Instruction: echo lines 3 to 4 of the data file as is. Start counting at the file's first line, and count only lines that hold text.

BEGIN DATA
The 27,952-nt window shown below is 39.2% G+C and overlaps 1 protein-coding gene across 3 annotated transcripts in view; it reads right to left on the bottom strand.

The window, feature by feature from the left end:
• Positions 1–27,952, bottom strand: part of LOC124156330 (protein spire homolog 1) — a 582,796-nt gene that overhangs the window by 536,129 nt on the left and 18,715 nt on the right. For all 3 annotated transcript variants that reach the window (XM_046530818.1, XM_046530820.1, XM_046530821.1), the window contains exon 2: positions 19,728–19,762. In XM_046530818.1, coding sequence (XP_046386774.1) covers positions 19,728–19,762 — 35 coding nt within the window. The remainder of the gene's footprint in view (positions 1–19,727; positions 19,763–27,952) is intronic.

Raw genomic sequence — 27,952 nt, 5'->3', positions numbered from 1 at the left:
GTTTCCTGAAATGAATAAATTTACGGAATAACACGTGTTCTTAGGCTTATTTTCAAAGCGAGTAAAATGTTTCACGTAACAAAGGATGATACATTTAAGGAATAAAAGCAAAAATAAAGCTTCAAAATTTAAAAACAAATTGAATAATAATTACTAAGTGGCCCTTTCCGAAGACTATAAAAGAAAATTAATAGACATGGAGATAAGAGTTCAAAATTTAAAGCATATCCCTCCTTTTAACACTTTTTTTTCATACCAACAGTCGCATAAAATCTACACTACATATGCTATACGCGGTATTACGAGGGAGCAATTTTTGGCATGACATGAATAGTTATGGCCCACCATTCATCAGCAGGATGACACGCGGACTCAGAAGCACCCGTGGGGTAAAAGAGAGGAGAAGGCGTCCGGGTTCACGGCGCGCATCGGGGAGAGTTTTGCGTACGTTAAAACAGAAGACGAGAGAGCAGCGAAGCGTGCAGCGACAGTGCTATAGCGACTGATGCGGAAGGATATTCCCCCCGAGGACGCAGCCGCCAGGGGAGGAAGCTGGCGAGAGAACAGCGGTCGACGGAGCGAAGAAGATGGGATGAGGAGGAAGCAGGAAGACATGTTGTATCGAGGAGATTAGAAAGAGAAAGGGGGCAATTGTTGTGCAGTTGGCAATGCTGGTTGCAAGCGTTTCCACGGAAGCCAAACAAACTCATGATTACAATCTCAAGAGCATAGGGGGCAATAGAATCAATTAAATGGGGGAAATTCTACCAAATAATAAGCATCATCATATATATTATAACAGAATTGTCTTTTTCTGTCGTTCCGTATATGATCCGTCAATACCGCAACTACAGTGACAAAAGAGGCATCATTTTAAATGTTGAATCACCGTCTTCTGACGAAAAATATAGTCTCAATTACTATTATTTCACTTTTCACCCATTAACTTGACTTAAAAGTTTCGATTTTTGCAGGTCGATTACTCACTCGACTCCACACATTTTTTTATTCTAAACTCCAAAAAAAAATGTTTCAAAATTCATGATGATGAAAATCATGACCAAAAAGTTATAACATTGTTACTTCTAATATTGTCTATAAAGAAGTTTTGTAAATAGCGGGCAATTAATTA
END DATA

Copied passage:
• Positions 1–27,952, bottom strand: part of LOC124156330 (protein spire homolog 1) — a 582,796-nt gene that overhangs the window by 536,129 nt on the left and 18,715 nt on the right. For all 3 annotated transcript variants that reach the window (XM_046530818.1, XM_046530820.1, XM_046530821.1), the window contains exon 2: positions 19,728–19,762. In XM_046530818.1, coding sequence (XP_046386774.1) covers positions 19,728–19,762 — 35 coding nt within the window. The remainder of the gene's footprint in view (positions 1–19,727; positions 19,763–27,952) is intronic.

Raw genomic sequence — 27,952 nt, 5'->3', positions numbered from 1 at the left: